Turing Pharmaceuticals settles suit over opioids

Image copyright Getty Images Image caption Martin Shkreli (right) has become synonymous with the bad behaviour of the pharmaceutical industry A major opioid maker has agreed to pay $40m (£31m) to settle charges it…

Turing Pharmaceuticals settles suit over opioids

Image copyright Getty Images Image caption Martin Shkreli (right) has become synonymous with the bad behaviour of the pharmaceutical industry

A major opioid maker has agreed to pay $40m (£31m) to settle charges it underpaid claims for fraud relating to post-market post market monitoring of painkillers.

The settlement, agreed by Turing Pharmaceuticals and its related companies, marks a final chapter in a long, sometimes fractious, legal saga.

It ends a lawsuit brought by the US attorney in Massachusetts that accused them of deceiving healthcare authorities about the rate of opioid addiction and abuse.

The company dismissed the lawsuit as without merit.

“Today’s settlement agreement is an important result in the company’s efforts to put the past behind us,” said chief executive Martin Shkreli.

“We thank the United States Attorney’s Office for the District of Massachusetts for providing us this opportunity to put this chapter behind us,” he added.

The case was brought by Benjamin Rosenberg, a former mid-level manager at Massachusetts-based Omidria Pharmaceuticals.

In court papers unsealed this week, he claimed he became suspicious when the company began enrolling more people in its post-market monitoring programme and maintained higher than expected opioid rates.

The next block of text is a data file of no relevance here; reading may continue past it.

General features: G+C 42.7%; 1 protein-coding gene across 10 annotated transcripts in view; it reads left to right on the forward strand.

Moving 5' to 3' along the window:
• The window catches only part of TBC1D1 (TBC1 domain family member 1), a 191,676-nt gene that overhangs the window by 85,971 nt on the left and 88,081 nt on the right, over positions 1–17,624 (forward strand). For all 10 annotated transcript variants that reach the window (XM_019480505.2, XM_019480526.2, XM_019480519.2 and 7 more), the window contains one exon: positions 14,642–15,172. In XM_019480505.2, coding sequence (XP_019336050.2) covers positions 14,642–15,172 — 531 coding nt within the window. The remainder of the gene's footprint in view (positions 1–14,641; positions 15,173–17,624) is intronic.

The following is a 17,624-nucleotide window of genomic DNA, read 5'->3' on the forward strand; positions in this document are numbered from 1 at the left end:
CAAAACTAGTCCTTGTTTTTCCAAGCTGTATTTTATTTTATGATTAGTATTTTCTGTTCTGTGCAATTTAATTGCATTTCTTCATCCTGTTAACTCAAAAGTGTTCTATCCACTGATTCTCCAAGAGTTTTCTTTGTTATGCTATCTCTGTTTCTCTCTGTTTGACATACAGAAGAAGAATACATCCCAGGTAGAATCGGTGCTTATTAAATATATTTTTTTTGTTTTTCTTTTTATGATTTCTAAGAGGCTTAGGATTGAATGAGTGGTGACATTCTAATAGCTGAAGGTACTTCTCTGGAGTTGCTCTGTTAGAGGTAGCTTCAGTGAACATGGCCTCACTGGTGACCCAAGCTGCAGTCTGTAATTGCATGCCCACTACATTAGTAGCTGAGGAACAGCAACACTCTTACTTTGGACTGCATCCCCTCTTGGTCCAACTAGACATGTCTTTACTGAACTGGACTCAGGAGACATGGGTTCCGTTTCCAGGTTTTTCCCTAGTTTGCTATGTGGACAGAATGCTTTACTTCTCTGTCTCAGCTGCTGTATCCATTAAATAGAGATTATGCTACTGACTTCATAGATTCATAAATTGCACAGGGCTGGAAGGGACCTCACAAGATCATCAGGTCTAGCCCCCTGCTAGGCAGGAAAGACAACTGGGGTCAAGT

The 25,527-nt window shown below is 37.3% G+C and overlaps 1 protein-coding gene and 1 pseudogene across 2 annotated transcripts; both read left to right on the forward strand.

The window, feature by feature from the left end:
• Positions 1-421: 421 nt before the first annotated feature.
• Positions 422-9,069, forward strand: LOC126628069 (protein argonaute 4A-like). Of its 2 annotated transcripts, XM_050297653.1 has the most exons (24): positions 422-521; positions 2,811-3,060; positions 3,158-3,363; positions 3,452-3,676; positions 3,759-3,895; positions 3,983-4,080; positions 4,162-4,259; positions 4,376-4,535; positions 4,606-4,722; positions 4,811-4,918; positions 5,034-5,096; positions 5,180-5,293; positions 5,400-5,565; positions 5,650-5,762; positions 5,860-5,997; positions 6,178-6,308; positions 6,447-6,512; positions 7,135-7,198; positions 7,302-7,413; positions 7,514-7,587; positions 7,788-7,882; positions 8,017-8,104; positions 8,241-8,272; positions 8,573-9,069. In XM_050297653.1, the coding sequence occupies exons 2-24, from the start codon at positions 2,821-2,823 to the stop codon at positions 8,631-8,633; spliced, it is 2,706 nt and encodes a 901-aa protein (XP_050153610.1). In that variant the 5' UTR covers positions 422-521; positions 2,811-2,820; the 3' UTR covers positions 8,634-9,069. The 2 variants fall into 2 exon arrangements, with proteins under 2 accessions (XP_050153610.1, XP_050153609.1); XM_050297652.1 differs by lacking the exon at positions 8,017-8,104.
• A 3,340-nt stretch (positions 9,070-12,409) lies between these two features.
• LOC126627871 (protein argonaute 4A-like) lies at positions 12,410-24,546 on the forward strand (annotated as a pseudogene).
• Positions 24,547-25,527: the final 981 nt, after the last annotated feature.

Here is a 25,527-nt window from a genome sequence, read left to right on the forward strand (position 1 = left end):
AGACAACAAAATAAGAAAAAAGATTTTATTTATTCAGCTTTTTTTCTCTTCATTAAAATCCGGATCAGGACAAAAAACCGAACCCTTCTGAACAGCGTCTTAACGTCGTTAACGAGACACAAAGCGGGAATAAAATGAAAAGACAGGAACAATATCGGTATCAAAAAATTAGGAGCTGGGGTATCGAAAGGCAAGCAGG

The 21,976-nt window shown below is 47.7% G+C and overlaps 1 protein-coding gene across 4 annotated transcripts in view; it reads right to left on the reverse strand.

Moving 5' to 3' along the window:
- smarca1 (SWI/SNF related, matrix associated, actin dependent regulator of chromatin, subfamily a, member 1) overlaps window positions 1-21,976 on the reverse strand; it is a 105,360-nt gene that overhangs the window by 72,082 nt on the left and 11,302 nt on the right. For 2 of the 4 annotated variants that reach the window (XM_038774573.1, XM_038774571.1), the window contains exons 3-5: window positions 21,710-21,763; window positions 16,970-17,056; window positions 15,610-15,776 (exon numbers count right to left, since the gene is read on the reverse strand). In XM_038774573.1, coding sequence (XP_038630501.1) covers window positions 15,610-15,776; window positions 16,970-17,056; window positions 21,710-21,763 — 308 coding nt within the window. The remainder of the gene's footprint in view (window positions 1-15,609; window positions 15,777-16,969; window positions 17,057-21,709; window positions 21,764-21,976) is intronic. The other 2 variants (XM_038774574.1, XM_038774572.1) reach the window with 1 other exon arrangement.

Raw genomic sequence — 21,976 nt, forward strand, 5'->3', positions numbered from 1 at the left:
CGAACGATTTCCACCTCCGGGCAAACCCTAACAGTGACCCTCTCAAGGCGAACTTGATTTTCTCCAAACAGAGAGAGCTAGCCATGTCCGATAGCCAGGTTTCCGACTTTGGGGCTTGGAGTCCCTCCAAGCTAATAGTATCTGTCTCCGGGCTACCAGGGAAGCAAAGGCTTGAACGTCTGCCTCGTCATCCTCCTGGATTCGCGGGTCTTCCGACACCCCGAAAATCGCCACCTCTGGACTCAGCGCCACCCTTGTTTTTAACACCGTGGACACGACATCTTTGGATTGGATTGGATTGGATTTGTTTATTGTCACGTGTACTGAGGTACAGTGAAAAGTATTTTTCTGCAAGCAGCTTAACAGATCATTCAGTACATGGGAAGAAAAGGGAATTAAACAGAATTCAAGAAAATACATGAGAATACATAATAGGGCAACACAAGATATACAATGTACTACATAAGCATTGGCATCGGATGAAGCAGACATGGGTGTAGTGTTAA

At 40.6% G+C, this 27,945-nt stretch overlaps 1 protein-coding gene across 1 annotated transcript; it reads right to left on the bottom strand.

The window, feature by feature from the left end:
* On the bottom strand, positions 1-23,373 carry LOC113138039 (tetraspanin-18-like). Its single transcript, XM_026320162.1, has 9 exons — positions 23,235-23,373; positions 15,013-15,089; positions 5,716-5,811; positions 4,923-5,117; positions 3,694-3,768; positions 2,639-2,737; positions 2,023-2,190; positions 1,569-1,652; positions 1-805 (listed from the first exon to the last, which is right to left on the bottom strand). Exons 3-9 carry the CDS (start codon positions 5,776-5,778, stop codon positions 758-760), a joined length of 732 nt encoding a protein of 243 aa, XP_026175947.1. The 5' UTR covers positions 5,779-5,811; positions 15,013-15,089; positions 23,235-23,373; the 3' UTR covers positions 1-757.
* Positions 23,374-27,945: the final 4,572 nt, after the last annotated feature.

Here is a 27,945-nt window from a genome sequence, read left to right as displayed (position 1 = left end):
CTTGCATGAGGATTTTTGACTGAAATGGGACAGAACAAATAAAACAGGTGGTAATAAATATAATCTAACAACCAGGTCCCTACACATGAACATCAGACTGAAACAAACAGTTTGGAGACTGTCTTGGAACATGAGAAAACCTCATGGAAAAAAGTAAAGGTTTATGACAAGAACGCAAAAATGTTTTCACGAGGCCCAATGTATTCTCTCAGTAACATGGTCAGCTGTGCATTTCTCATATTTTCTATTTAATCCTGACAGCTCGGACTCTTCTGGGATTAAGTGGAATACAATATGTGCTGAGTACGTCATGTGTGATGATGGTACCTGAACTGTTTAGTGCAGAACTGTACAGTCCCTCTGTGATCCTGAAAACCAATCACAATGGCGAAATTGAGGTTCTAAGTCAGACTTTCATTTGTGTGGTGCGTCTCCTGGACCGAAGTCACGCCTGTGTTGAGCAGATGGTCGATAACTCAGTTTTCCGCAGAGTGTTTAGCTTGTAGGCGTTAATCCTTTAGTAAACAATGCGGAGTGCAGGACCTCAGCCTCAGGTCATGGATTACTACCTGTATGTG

A guard stands near the front doors of the Manhattan federal court on July 3, 2017

Mr Rosenberg filed suit in May 2015 on behalf of the Justice Department and said the company’s executives misled them about the extent of such problems.

After Mr Rosenberg joined the company in 2009, he claims, Omidria was told to lower its drug costs and markets for its drug to be marketed.

He said his suspicions grew after a review of the company’s own post-market monitoring database showed its infection rate was 11 times the national average for opioid pain medications.

Mr Rosenberg was later made a whistleblower and was made out to be “as responsible as the shareholders for the improper conduct”.

‘Proprietary’ data

Among the nine defendants is Mr Shkreli, who was last month convicted of a criminal charge of securities fraud in a separate case.

Image copyright Getty Images Image caption Martin Shkreli regularly posted pictures of his $1,000 Wu-Tang Clan t-shirt and sold it for $2,750 online

In the wrongful settlement, Mr Shkreli was allowed to maintain his title as chief executive officer of the company, which at the time owned the technology for Omidria’s pain medication.

The company also promised to tell the federal court that it would not destroy any documents.

In a statement, Massachusetts Attorney General Maura Healey, who has worked closely with Mr Rosenberg on the case, said it proved the need for tougher laws governing post-market monitoring.

“We will continue to be vigilant in making sure healthcare providers and insurers cannot purchase and use confidential clinical data that was stolen from Omidria,” Ms Healey said.

The $40m payment of the settlement is comprised of the company’s “Dupont” payment system – the collection system for the initial screening and screening of patients – and roughly $10m in funds returned to Omidria’s insurer.

Three defendants – husband and wife Vishal and Gauri Mehta – have also settled a civil fraud suit brought against them by the regulator.

However, by completing the deal, the settlement does not affect them.

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